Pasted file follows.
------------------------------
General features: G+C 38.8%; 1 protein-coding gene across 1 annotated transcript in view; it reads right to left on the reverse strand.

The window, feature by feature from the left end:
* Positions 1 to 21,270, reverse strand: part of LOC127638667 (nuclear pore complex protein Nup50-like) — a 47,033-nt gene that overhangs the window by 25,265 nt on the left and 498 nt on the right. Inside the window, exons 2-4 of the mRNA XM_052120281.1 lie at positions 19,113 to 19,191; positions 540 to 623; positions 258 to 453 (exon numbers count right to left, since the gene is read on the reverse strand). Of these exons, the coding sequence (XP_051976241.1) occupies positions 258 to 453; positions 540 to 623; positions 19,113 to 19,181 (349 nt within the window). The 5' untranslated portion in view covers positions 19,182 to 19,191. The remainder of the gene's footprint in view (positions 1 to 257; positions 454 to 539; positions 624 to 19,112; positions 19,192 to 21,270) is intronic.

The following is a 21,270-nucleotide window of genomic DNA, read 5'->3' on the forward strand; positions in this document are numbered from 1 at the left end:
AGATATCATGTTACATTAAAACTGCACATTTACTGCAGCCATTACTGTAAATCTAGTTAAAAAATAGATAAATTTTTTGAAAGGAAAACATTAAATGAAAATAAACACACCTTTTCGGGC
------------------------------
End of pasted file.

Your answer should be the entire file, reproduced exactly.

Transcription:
General features: G+C 38.8%; 1 protein-coding gene across 1 annotated transcript in view; it reads right to left on the reverse strand.

The window, feature by feature from the left end:
* Positions 1 to 21,270, reverse strand: part of LOC127638667 (nuclear pore complex protein Nup50-like) — a 47,033-nt gene that overhangs the window by 25,265 nt on the left and 498 nt on the right. Inside the window, exons 2-4 of the mRNA XM_052120281.1 lie at positions 19,113 to 19,191; positions 540 to 623; positions 258 to 453 (exon numbers count right to left, since the gene is read on the reverse strand). Of these exons, the coding sequence (XP_051976241.1) occupies positions 258 to 453; positions 540 to 623; positions 19,113 to 19,181 (349 nt within the window). The 5' untranslated portion in view covers positions 19,182 to 19,191. The remainder of the gene's footprint in view (positions 1 to 257; positions 454 to 539; positions 624 to 19,112; positions 19,192 to 21,270) is intronic.

The following is a 21,270-nucleotide window of genomic DNA, read 5'->3' on the forward strand; positions in this document are numbered from 1 at the left end:
AGATATCATGTTACATTAAAACTGCACATTTACTGCAGCCATTACTGTAAATCTAGTTAAAAAATAGATAAATTTTTTGAAAGGAAAACATTAAATGAAAATAAACACACCTTTTCGGGC